Yet in Nigeria we still have gaps in our institutional framework and capacity for low carbon development. To address these gaps, we are integrating inter-ministerial machineries and the required institutions that need to come on board in order to achieve our Nationally Determined Contribution (NDC). For my Fellowship I wanted to take this challenge to the faculty members at the Center on Innovation and Energy and Demand (CIED), University of Sussex and look at what is working in the UK and other European countries in terms of low carbon development, and focus on how to translate this into a Nigerian context and by extension, to other African countries.

What are the objectives of your fellowship?

I would like to acquire new skills and knowledge on sound policy, technology, and investment choices leading to low emission reduction, as well as gain understanding of the potential co-benefits of clean and renewable energy sources, energy efficiency, and energy conservation. I am also keen to gain skills on strategic issues in conducting renewable energy and low emission development research, technical assistance, networking, and policy dialogue activities that can be translated into my context on return to Nigeria.

What learning will you bring to your home institution?

I will develop LEDS by governing LEDS processes and integrating them into other national plans for climate change mitigation and adaptation. These are key areas of policy transition and will go on to address Nigeria’s NDC.

What do you hope the impact will be for your fellowship/how will you implement what you learn in your country?

I hope to contribute to the low emission development policies and programs in Nigeria by improving existing policies and introducing new activities in my Agency. These will enhance sound practices and promote energy security built on clean energy. I shall create platforms that will raise awareness and build the capacity of others in key areas of low carbon development, renewable energy, and climate change mitigation and adaptation.

I will serve as a source of information for various stakeholders; representing my Agency on low emission development and clean energy issues at various levels of government and international forums. Ultimately I hope to become a reference point on low emission development models, projects, and financing mechanisms under the framework of LEDS GP and the Africa LEDS Partnership.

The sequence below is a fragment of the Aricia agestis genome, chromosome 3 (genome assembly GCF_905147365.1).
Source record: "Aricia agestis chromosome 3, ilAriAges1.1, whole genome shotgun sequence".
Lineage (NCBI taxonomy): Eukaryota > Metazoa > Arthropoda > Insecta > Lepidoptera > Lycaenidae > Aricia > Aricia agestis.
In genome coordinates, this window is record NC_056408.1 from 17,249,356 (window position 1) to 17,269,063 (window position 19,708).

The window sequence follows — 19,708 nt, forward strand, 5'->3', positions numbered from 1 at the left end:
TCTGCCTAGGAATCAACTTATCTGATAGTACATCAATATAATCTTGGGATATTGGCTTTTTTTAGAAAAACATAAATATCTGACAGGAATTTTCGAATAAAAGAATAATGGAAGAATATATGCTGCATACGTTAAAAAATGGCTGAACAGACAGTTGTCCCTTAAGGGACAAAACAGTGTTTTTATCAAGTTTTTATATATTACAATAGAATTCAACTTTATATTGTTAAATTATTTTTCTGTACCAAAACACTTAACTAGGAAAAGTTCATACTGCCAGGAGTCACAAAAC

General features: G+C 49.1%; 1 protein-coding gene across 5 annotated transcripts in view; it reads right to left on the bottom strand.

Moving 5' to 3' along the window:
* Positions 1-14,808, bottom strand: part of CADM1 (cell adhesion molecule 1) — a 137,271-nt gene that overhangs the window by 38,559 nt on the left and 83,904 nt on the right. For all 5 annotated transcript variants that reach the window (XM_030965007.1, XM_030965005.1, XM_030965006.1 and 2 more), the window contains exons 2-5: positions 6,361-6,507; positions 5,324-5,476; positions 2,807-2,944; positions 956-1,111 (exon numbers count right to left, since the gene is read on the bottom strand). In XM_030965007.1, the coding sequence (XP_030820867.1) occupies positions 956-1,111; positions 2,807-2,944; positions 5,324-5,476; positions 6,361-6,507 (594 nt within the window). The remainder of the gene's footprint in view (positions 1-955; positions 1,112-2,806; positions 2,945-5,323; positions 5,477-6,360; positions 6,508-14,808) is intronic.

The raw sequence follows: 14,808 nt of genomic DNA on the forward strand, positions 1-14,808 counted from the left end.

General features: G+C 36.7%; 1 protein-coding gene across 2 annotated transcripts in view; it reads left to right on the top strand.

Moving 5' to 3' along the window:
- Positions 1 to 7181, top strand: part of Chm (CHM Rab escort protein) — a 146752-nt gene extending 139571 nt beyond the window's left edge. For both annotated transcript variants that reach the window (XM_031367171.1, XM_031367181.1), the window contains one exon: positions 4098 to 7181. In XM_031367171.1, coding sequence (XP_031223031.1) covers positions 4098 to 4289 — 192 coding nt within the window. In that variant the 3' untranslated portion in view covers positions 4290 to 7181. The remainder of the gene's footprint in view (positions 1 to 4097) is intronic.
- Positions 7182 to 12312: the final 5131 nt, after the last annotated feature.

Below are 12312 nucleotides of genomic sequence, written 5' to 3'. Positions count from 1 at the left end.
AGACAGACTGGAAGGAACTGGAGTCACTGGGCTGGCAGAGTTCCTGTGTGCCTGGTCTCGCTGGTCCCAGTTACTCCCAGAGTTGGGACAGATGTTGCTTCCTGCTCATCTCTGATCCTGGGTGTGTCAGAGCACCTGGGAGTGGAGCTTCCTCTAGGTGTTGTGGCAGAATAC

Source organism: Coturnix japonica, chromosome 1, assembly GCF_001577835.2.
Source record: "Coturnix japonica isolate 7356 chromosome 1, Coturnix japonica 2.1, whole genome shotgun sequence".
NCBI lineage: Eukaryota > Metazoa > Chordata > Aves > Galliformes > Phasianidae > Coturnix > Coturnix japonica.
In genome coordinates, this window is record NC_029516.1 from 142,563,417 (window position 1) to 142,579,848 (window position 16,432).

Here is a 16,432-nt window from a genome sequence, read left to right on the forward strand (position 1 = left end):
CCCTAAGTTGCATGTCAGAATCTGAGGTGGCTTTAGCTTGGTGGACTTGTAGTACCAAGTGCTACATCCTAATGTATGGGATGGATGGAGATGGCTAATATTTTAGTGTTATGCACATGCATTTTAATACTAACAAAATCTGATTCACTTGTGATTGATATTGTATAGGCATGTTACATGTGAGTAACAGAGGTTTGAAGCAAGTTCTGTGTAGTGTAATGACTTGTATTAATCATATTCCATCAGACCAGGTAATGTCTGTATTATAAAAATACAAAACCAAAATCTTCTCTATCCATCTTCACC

What are the opportunities/challenges for LEDS in Nigeria?

A significant opportunity for Nigeria lies in the ratification of the Paris Agreement and our country-driven plans that will enable the transition to a low carbon economy as an effective mechanism for combating climate change. Nigeria’s NDC looks at how we can reduce emissions from energy, transportation, and agriculture, and for the next few months we will be strengthening our activities in these areas. For example, the country is working on some massive solar energy projects as well as hydropower initiatives – the latter providing about 20 percent of the country’s total energy.

The main challenge is that Nigeria is a carbon-driven economy and lack of access to quality data, sophisticated scenarios, technology road maps, tools and methodologies for measurement, and reporting and verification will make moving to a low carbon economy difficult. First, capacity building efforts will need to be scaled up accordingly. Second, to partially overcome such challenges, as well as target specific high emitting sectors, sectoral LEDS are increasingly being promoted. Another pervasive challenge is inter-ministerial coordination, which is fundamental for an effective LEDS policy.